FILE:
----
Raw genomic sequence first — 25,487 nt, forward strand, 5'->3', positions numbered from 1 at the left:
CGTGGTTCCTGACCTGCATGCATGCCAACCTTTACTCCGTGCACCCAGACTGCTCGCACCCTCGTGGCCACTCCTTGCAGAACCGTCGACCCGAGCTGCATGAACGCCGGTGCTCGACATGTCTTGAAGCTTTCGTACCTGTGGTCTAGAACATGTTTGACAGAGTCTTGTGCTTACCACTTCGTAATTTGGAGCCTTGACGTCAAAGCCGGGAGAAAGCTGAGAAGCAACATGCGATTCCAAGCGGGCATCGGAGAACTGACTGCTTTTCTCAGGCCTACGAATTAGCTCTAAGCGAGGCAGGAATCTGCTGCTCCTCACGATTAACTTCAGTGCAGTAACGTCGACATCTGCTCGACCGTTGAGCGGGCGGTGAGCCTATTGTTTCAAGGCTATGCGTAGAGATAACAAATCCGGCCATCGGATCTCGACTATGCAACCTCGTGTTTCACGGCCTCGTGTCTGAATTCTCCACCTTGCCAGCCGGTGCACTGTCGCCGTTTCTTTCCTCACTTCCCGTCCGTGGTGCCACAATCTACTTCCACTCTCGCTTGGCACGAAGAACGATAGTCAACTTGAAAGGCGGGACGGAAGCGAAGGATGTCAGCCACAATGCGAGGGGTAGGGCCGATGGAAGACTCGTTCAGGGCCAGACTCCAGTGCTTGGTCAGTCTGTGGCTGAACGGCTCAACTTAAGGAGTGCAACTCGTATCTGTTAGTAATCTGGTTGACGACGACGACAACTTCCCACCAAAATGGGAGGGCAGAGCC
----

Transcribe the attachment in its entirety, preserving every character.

Raw genomic sequence first — 25,487 nt, forward strand, 5'->3', positions numbered from 1 at the left:
CGTGGTTCCTGACCTGCATGCATGCCAACCTTTACTCCGTGCACCCAGACTGCTCGCACCCTCGTGGCCACTCCTTGCAGAACCGTCGACCCGAGCTGCATGAACGCCGGTGCTCGACATGTCTTGAAGCTTTCGTACCTGTGGTCTAGAACATGTTTGACAGAGTCTTGTGCTTACCACTTCGTAATTTGGAGCCTTGACGTCAAAGCCGGGAGAAAGCTGAGAAGCAACATGCGATTCCAAGCGGGCATCGGAGAACTGACTGCTTTTCTCAGGCCTACGAATTAGCTCTAAGCGAGGCAGGAATCTGCTGCTCCTCACGATTAACTTCAGTGCAGTAACGTCGACATCTGCTCGACCGTTGAGCGGGCGGTGAGCCTATTGTTTCAAGGCTATGCGTAGAGATAACAAATCCGGCCATCGGATCTCGACTATGCAACCTCGTGTTTCACGGCCTCGTGTCTGAATTCTCCACCTTGCCAGCCGGTGCACTGTCGCCGTTTCTTTCCTCACTTCCCGTCCGTGGTGCCACAATCTACTTCCACTCTCGCTTGGCACGAAGAACGATAGTCAACTTGAAAGGCGGGACGGAAGCGAAGGATGTCAGCCACAATGCGAGGGGTAGGGCCGATGGAAGACTCGTTCAGGGCCAGACTCCAGTGCTTGGTCAGTCTGTGGCTGAACGGCTCAACTTAAGGAGTGCAACTCGTATCTGTTAGTAATCTGGTTGACGACGACGACAACTTCCCACCAAAATGGGAGGGCAGAGCC